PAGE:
Posted by on May 6, 2013 by Martha Kanter.
“Students must have initiative; they should not be mere imitators. They must learn to think and act for themselves – and be free.”
— Cesar Chavez
Escuela Popular “educates to transform lives” as it carries out its mission on North White Road in San Jose, California. Open throughout the year, Escuela Popular (http://www.escuelapopular.org/) offers a dual language curriculum for children and adults to more than 1000 students a day. The Dual Language Academy serves K-8 students, the High School Academy serves youth and adults, and childcare is freely provided so all family members are welcome.
The place was buzzing, even on Saturday, May 4th, when I visited with Silicon Valley educators, government officials and non-profit leaders who have come together to advance the vision of its founder Lidia Reguerin who came to the U.S. from Bolivia. She started the school 23 years ago as an ESL teacher after she relocated to the Bay Area, earning her Master’s degree at Stanford. Today, her daughter Patricia Reguerin is the Executive Director, following in her mother’s footsteps after getting her Master’s Degree in Bilingual/Bicultural Education from Teachers College, Columbia University. (http://www.escuelapopular.org/about/leadership-team/ and http://www.district5united.org/activitiesevents/events/past-events/district-5-heroes-2012/2012-hero-story-5-lidia-reguerin/).
I was fascinated that parents and children were learning under one roof with early learning, elementary, high school and adult education classes being provided every day. Many are immigrants, learning English for the first time. Others are second-generation children and adults seeking to further their knowledge and skills to graduate from high school, get a GED and enter or move up in the workforce. All are part of a vibrant East San Jose community seeking to preserve its values, culture and character in the middle of fast-paced Silicon Valley.
Prominent Stanford Professor Guadalupe Valdez and Berkeley Professor Bernie Gifford are studying the school with rigorous research methods that will push the boundaries to align quantitative and qualitative methods that will help us better understand what it takes to increase academic success and close achievement gaps once and for all. Dr. Gifford shared federal data from the National Assessment of Education Progress that looked at the prevalence of English language in the home for 8th graders taking the NAEP Reading Exam from 2002-03 through 2010-11. He noted that over this time period in California, 37% of the nearly half a million 8th graders live in homes where English is rarely, if ever, spoken – up from 29% in 2002-03.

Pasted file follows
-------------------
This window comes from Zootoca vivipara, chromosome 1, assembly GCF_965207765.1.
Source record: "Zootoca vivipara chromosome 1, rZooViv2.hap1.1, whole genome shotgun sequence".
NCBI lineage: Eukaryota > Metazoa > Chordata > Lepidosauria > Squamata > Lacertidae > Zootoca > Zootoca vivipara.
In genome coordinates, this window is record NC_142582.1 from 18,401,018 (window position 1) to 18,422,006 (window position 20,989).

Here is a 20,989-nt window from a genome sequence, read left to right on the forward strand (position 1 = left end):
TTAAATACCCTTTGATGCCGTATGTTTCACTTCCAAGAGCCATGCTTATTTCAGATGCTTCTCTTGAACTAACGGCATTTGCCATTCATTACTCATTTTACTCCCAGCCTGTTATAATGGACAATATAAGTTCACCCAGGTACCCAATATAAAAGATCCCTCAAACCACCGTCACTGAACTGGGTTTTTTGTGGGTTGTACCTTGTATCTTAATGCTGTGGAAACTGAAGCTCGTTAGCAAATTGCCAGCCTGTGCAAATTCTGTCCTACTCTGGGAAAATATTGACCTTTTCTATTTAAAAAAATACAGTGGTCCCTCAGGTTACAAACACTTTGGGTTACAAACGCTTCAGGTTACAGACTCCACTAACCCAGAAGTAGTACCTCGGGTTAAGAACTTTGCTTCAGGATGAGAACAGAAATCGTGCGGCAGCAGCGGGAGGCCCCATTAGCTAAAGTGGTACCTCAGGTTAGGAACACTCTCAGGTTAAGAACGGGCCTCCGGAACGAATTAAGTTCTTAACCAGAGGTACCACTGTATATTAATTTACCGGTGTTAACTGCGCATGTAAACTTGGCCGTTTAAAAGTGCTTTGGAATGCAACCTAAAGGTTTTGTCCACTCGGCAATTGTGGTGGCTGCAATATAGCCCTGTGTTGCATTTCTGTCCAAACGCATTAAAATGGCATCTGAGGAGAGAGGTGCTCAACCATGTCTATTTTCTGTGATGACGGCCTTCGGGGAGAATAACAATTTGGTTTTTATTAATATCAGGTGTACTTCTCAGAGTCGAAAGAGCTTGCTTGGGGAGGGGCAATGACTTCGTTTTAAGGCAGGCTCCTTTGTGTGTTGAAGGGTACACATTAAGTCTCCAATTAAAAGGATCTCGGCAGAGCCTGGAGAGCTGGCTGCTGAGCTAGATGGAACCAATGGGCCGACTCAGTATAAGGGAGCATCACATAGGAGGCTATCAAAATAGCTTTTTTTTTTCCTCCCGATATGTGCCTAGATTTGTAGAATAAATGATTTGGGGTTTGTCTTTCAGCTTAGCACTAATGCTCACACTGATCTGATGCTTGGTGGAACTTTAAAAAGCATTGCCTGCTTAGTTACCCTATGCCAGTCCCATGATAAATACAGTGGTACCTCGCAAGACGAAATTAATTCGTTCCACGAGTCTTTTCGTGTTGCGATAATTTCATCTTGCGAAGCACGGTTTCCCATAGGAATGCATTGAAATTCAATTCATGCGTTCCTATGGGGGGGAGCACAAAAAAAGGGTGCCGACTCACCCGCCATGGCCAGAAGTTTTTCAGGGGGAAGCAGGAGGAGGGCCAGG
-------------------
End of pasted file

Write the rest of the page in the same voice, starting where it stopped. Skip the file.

Escuela Popular’s family-centered language model is capturing the attention of many educators. Chris Funk, Superintendent of the East Side Union High School District, and his Board Chair Frank Biehl spoke about the significance of Escuela Popular. Officials from Oakland, Santa Cruz and Santa Clara also participated in the discussion, including David Villarino-Gonzales, President and CEO of FIELD, the Farmworker Institute of Education and Leadership Development which provides “basic education and skills upgrade training to immigrants, farm workers and low-skilled workers in rural communities to give them confidence to realize their dreams.” These leaders have come together to expand this model to others who can benefit.
Having read the entire Immigration Reform bill that is now making its way through Congress, Dr. Gifford shared that Latinos comprise 9 million of the 11 million undocumented immigrants seeking a better life in the U.S. today. He reminded us of the history of the Immigration Reform and Control Act (IRCA) – also called the Simpson-Mazzoli Act – enacted on November 6, 1986, giving legal status to 3 million immigrants – 2 million were of Irish descent.
Dr. Valdez emphasized the interrelationship of parent engagement and schooling. She said: “There is a secret at every level throughout Escula Popular that needs to be shared. The challenge is how to replicate and scale this sensitive, smart and efficient model of helping immigrants learn English and other subjects they need for success.”
The student stories were truly remarkable. Because there was so much to learn and to share, we ran out of time. But at the end of the day, Carina wanted us to hear her story even though our meeting had ended. Her confidence and determination to learn and succeed speaks to the value of Escuela Popular.
My name is Carina. I am from Mexico City and it is an honor to represent the “Old Dreamers” of Escuela Popular today. I arrived in this country six years ago. I have four children. Two of them are lawyers; one more is almost a professional in childcare and the last one has a two-year old son. Times are hard because I work at night and I study.
Why did I decide to attend Escuela Popular? Because I researched schools on my second day here, and some of them helped me to reinforce my knowledge of the abc’s, numbers and colors but did not give me the opportunity to earn my high school diploma. In my pursuit, I found Escuela Popular and it met my expectations because it had a strong curriculum.
My experience as a student is:
• Escuelar Popuar gave me confidence in myself.
• Escuelar Popular game me Latino and American friends with whom I can communicate.
• But the most important thing EP gave me is the power of knowledge – to keep going with my dreams in this beautiful country.
I am proud of the founder Maestra Lidia, each one of my teachers and myself – all to be part of EP which grows with love and passion.
My future goals are to get a high school diploma. I want to continue studying and become a nurse to help others with my experience and my knowledge.
Thanks a lot to everyone and have a wonderful day!
Martha Kanter is Under Secretary of the U.S. Department of Education.